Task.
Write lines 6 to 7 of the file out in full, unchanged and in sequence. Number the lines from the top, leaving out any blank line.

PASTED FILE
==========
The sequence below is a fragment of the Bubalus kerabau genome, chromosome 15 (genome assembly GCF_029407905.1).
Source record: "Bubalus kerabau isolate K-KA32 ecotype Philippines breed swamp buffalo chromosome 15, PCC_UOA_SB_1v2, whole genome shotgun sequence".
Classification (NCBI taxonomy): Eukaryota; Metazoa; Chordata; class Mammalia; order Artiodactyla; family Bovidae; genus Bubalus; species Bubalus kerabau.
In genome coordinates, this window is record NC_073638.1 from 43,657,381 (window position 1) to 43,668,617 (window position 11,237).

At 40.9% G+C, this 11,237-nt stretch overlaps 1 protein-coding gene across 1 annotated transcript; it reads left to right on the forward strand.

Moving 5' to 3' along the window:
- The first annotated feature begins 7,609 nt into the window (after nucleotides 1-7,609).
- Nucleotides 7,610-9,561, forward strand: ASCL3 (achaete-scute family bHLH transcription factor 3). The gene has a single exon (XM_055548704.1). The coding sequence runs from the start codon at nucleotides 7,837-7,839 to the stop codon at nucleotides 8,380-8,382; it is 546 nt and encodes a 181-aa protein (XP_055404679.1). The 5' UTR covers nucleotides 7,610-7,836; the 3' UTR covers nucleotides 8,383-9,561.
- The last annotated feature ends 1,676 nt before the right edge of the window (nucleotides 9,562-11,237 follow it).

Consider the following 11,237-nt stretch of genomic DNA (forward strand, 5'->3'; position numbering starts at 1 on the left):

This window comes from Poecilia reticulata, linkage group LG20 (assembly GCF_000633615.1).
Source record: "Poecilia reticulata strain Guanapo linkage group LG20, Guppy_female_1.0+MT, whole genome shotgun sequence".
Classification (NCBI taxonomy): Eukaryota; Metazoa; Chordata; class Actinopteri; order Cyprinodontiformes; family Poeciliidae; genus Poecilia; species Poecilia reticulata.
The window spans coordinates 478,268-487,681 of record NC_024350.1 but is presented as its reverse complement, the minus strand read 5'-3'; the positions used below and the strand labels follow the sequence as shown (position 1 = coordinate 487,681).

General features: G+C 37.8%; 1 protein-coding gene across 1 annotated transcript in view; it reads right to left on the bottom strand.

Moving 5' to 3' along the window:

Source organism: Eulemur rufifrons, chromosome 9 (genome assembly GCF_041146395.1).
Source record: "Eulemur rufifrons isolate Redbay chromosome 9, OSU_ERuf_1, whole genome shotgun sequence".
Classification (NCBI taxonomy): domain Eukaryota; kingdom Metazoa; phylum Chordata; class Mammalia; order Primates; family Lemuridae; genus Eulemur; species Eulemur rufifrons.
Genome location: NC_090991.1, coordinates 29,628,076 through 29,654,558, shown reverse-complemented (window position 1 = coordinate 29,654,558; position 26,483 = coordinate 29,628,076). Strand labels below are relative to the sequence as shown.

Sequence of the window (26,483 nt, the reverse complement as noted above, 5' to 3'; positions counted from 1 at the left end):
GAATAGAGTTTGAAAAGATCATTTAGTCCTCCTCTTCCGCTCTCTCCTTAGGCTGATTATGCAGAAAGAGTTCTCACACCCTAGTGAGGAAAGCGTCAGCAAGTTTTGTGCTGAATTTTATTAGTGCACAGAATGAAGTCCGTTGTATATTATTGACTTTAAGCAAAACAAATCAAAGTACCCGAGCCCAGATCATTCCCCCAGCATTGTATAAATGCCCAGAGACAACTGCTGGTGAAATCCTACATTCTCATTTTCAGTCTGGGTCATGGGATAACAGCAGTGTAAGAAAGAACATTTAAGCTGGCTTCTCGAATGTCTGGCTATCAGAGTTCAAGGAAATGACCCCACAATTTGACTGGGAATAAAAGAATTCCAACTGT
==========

Moving 5' to 3' along the window:
- The first annotated feature begins 7,609 nt into the window (after nucleotides 1-7,609).